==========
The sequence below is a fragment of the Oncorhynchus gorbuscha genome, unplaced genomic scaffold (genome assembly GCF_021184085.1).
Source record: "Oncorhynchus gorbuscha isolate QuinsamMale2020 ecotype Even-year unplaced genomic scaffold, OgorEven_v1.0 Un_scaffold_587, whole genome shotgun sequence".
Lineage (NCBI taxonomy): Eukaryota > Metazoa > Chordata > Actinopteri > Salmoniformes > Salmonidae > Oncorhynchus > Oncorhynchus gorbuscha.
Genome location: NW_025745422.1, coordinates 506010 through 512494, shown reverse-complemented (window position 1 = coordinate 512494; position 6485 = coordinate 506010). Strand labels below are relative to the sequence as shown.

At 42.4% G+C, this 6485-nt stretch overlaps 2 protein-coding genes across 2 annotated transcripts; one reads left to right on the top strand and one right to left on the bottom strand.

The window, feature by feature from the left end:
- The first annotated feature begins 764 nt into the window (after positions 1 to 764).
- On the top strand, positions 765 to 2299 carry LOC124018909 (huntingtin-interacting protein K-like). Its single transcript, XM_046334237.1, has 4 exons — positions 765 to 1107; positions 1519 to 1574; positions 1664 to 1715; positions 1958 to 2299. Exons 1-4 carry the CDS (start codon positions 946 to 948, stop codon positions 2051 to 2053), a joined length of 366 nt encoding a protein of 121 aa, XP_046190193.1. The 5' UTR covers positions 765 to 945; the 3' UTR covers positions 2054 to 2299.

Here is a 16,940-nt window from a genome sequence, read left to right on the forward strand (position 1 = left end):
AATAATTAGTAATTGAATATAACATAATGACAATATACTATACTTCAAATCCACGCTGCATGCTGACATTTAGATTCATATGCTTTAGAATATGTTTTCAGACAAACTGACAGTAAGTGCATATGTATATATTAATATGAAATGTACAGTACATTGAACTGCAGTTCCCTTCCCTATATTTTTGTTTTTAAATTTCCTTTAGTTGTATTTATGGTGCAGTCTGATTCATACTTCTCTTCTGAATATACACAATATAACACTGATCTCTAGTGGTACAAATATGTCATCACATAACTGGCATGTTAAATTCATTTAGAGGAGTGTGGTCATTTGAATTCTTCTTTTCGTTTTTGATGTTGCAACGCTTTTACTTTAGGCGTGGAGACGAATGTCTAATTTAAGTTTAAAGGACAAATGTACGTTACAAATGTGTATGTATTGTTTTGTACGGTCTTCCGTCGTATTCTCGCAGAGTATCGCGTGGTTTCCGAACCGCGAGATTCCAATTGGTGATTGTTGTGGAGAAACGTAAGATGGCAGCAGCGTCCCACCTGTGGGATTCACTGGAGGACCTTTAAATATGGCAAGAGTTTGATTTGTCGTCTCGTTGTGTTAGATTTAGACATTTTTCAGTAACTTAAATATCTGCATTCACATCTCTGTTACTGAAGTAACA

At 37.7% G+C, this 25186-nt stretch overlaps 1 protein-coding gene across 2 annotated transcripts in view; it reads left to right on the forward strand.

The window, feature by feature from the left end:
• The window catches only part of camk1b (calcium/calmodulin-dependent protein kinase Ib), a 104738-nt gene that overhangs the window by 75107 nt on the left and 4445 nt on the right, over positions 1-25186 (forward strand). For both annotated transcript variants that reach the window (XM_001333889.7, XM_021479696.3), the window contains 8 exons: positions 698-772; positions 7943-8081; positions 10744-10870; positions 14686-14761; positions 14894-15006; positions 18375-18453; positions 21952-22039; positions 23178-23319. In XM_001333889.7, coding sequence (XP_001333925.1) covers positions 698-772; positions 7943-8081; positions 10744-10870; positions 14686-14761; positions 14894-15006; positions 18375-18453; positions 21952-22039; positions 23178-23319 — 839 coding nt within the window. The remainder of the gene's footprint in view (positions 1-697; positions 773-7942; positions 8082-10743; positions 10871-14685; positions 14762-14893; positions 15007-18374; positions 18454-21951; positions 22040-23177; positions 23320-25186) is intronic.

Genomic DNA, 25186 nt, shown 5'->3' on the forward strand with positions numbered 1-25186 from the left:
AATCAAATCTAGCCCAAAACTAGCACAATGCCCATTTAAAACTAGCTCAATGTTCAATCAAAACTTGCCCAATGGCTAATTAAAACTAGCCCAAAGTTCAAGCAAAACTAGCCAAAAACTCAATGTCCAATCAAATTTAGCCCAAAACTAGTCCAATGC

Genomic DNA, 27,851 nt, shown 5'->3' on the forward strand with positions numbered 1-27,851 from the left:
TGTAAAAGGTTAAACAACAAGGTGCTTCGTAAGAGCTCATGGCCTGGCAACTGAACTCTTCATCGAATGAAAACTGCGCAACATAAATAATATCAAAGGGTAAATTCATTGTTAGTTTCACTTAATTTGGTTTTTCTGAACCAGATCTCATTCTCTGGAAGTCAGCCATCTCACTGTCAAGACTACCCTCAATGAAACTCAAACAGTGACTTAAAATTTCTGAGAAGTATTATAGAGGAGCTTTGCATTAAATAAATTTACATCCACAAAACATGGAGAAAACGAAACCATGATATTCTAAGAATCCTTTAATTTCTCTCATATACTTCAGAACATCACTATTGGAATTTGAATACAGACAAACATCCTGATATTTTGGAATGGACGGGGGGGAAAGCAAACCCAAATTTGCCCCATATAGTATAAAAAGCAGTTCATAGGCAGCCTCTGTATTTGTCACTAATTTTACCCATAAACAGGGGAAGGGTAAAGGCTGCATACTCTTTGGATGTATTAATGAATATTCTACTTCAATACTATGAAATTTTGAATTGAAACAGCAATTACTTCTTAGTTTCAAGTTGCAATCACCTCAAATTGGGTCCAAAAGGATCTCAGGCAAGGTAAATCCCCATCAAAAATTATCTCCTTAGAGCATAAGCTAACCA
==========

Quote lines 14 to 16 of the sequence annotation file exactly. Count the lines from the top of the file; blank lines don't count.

Genomic DNA, 25186 nt, shown 5'->3' on the forward strand with positions numbered 1-25186 from the left:
AATCAAATCTAGCCCAAAACTAGCACAATGCCCATTTAAAACTAGCTCAATGTTCAATCAAAACTTGCCCAATGGCTAATTAAAACTAGCCCAAAGTTCAAGCAAAACTAGCCAAAAACTCAATGTCCAATCAAATTTAGCCCAAAACTAGTCCAATGC

Genomic DNA, 27,851 nt, shown 5'->3' on the forward strand with positions numbered 1-27,851 from the left: